But what I got was four pages on buying a turkey at the store, recipes—like I need another gravy recipe—and...oh, wait. That was it. Total bust.
So was the insipid "Practical Backyard Design." My favorite practical backyard design tip was to make time for contemplative practices such as yoga in order to "catch personal energetic resources and store them up for another time." That sound you hear is me gagging.
So, I don't know if you remember the old Organic Gardening magazine; it was full of articles on digging, and making compost and bins, and weekend projects like sheds and potting stands, and selecting the best wheelbarrow. Then they redesigned it to be more...woman-friendly? I don't know. But all of a sudden Organic Gardening was filled with recipes and articles on selecting flowers (but not how to construct a raised bed or lay out a flowering border) and there went a good magazine right down the drain.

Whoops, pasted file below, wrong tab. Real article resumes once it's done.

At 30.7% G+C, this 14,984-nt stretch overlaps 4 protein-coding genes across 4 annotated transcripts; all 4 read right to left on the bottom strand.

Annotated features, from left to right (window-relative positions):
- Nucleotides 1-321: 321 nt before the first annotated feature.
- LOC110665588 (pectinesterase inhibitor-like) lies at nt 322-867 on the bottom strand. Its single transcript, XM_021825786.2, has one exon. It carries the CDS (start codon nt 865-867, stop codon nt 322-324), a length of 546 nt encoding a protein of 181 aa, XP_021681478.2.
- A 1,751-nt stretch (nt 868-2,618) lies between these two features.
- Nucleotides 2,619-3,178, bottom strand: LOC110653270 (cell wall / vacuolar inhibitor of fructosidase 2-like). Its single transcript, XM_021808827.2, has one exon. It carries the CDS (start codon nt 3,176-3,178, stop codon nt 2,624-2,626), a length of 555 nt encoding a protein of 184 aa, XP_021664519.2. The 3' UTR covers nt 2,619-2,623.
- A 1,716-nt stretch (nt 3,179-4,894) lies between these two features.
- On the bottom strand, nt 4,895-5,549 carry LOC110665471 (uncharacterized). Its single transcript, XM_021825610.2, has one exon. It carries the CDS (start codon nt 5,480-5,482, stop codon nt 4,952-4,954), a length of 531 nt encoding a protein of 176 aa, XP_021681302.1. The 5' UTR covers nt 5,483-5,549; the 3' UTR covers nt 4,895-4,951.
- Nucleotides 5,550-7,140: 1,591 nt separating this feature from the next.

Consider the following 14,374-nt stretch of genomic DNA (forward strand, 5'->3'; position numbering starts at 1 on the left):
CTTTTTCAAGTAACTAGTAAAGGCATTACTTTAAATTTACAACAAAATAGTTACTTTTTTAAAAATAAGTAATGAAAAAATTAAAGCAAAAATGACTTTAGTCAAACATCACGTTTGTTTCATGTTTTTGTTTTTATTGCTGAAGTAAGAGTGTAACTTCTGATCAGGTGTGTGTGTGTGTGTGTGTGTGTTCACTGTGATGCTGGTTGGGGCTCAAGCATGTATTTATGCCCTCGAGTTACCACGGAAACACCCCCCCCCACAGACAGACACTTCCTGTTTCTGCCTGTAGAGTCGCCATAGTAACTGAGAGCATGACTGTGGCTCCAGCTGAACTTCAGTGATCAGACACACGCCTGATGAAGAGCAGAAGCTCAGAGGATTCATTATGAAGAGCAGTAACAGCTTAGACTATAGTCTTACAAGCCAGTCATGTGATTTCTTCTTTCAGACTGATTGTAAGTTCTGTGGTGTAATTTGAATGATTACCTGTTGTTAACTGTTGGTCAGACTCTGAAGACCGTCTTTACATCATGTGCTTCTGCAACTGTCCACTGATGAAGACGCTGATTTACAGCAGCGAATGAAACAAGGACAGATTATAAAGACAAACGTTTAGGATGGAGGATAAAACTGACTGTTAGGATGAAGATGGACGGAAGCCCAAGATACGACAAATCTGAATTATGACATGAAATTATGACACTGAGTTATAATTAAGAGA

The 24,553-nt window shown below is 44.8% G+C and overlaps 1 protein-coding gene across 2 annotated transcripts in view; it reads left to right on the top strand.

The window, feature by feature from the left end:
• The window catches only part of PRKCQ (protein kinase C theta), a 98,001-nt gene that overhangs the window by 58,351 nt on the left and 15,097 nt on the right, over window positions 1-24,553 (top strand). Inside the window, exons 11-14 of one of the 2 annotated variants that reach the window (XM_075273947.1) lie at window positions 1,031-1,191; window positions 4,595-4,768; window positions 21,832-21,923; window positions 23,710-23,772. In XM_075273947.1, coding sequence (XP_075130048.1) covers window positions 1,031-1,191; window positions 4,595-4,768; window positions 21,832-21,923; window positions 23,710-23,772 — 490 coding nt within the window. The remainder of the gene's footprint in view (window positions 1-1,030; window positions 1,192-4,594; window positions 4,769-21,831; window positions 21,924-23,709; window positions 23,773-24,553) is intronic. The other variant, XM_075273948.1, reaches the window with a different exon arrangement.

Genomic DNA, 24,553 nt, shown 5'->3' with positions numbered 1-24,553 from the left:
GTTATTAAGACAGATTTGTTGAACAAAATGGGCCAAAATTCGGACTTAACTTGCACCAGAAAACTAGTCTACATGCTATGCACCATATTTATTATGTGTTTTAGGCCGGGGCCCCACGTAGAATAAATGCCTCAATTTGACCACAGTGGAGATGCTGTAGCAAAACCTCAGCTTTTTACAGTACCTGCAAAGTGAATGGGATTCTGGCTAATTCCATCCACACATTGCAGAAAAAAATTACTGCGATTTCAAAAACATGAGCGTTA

So while I'm happy my neighbors love me enough to drop magazines (and egg cartons!) off at random times, I can't see myself ever subscribing to or purchasing an issue of Urban Farm. Too many photos of pretty landscapes and plants, not enough dirty hands or really, advice on dealing with a big issue on any urban farm: waste. Where does the poop go? You bought your mini-goats, who's going to deal with their manure? When I think of my chickens in the winter months, yes, the drop in egg production is indeed on my mind but so is the issue of odor control—well, that one's always on my mind; I have neighbors—and pest control. Those are really the issues: how to be productive on the little space you have, how to use what you grow and to recycle, how to be a good neighbor without those 40 acres of buffering woodlands, how to set a good example.